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Thursday, 1 May 2014

Fashion and French politics: Ségolène Royal's cleavage ban

There are two undeniable certainties in (French) politics.

Firstly, any woman attempting to climb the proverbial greasy pole will be judged as much on how she looks and what she wears as she will be on what she says and does.

And secondly, when Ségolène Royal is around, the world of French politics is going to be a damn sight more interesting.

So put the two together and, regardless of the veracity of the story, it's going to make the headlines.

Such was the case recently when the weekly news magazine Le Point, reported that since taking over at the environment ministry at the beginning of April, Royal had put into effect a series of...let's call them "behavioural measures"... for want of a better term.

Others have called them "draconian".

First up is a so-called "co-working" scheme whereby each office at the ministry has to be occupied by at least two people. Revolutionary huh?

Then there's the ban on smoking in the garden of the ministry building - at least when Royal is around and, when she's tucking into her midday meal, her advisors have been requested to use another corridor so that they don't "disturb" her.

Fair makes the mind boggle doesn't it?

Determined also to show who's boss, Royal also apparently wants staff to stand up (to attention?) whenever she passes (or does her rounds perhaps).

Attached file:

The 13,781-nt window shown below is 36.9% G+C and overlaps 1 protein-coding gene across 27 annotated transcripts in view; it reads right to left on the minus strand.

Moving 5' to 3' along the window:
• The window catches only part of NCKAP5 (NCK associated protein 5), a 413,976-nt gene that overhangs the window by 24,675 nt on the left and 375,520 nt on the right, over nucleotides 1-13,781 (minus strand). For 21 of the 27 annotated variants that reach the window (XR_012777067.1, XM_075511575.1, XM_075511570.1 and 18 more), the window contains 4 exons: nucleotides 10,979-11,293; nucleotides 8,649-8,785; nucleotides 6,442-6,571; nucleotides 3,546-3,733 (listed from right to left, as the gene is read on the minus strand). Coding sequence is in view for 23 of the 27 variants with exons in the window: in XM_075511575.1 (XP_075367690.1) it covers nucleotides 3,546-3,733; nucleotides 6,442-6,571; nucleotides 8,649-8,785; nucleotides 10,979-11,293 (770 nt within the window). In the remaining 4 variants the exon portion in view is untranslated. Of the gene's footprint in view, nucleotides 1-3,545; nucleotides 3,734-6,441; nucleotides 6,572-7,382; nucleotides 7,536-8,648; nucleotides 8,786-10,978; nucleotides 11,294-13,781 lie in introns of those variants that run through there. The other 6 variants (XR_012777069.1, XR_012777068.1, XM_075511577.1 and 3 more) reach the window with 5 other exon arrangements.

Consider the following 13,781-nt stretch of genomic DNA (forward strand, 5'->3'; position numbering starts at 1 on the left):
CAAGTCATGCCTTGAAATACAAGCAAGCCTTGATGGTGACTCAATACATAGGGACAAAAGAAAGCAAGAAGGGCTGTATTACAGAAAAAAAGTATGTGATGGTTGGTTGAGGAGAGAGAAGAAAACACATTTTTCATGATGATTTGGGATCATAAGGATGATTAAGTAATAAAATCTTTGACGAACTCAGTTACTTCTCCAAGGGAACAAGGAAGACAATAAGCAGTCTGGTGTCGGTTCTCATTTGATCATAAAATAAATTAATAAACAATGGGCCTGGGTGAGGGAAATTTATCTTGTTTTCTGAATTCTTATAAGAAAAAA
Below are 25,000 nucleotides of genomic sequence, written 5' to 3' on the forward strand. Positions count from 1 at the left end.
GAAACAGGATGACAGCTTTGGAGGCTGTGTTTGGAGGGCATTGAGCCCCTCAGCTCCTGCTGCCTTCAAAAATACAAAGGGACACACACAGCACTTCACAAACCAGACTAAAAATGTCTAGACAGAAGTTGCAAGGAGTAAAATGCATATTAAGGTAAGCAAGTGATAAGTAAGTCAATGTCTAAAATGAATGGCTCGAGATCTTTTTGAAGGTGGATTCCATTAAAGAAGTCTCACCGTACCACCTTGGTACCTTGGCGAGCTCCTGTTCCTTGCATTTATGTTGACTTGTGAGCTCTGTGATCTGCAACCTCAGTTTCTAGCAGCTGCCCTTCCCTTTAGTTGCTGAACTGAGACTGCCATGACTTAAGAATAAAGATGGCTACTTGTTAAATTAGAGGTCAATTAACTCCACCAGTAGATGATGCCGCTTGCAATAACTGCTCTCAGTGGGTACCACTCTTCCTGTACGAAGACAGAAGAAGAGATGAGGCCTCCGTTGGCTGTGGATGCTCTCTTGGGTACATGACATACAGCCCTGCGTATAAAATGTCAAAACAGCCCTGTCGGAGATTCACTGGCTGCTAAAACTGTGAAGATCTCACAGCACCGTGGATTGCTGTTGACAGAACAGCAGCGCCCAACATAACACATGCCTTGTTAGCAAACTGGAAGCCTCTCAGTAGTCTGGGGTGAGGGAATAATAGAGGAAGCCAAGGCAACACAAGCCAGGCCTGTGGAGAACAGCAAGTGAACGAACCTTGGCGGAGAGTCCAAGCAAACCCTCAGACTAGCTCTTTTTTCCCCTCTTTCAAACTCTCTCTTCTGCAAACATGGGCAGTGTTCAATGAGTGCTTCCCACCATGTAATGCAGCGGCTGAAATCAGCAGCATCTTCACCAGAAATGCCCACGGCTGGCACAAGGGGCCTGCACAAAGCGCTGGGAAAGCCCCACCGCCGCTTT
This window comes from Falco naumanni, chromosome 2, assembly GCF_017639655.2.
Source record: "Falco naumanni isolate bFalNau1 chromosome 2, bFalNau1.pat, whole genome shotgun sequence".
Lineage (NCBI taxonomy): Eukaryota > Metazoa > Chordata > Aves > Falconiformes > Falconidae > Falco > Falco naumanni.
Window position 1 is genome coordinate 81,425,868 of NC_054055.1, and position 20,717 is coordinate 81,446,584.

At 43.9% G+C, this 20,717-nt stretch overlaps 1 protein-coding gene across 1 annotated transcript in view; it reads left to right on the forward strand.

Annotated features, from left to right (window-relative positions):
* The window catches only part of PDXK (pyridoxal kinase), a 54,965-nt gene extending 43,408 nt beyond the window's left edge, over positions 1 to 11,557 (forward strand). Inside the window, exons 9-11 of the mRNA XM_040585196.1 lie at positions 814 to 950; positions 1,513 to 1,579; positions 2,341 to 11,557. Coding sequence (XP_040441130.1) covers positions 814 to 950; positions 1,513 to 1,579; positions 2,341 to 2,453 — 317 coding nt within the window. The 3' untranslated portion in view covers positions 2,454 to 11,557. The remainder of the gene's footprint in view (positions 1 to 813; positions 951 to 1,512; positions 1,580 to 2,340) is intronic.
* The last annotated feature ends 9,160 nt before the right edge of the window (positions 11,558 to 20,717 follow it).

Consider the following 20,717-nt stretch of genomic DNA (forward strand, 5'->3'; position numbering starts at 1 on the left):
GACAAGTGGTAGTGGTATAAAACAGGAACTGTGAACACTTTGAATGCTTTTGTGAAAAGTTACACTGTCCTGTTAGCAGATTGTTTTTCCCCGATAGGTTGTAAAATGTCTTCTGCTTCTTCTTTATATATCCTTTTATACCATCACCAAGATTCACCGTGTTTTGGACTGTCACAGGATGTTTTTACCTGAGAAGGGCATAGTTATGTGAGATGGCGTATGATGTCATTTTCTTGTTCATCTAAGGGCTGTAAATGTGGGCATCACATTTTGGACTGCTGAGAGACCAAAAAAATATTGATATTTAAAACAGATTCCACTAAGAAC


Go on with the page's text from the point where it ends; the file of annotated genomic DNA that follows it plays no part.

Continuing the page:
But the measure which has had the French media chattering most is the reported ban on women wearing low cut tops at work.

In other words presumably, they're being asked not to show too much cleavage.

The story (or rumour, if you like) quickly made the headlines.

Le Figaro,  BFM TV and of course Closer (all right, so that's a little like quoting the Daily Mail on steroids, but every angle should be convered, don't you think?) were just a few of the many media outlets that had something to say.

And even after Royal took to Twitter, initially to call the accusations "ridiculous" and later to insist more firmly that the only rules that had been laid down were those "to ensure that public funds were used correctly and in a manner the French would expect", the story had become one of those typical media phenomena, created out of rumour and sustained by its own existence

Producers at Le Grand Journal on Canal + showed that they had indeed missed the class on ethics at journalism school by sending a reporter to the ministry armed with a hidden camera and microphone to ask women working there whether there was any truth to the story.

There was apparently.

And Le Point, not to be outdone and insistent on giving its own "exclusive" report more legs, filed a follow-up, asking other female ministers what they felt about the subject.

A good idea, thought the rest of the media and so the story continued to "evolve".

Too bad that when interviewed on BFM TV, the person who you would probably expect to have most to say on the issue, the minister for women's rights, Najat Vallaud-Belkacem, could only come up with the feeble response that she "wasn't really sure what was meant by the term 'cleavage'."

Now, in case you think this is just a Segger's "one off", think again.

As L'Express, another weekly news magazine reported before the story in Le Point broke, "the Iron lady" as she's now being called (no need to ask where the French media picked up that expression) has also banned all that kissy-kissy "bise" nonsense preferring "staff to greet her with a more formal handshake".

Ah, welcome back Seggers. You've been missed.

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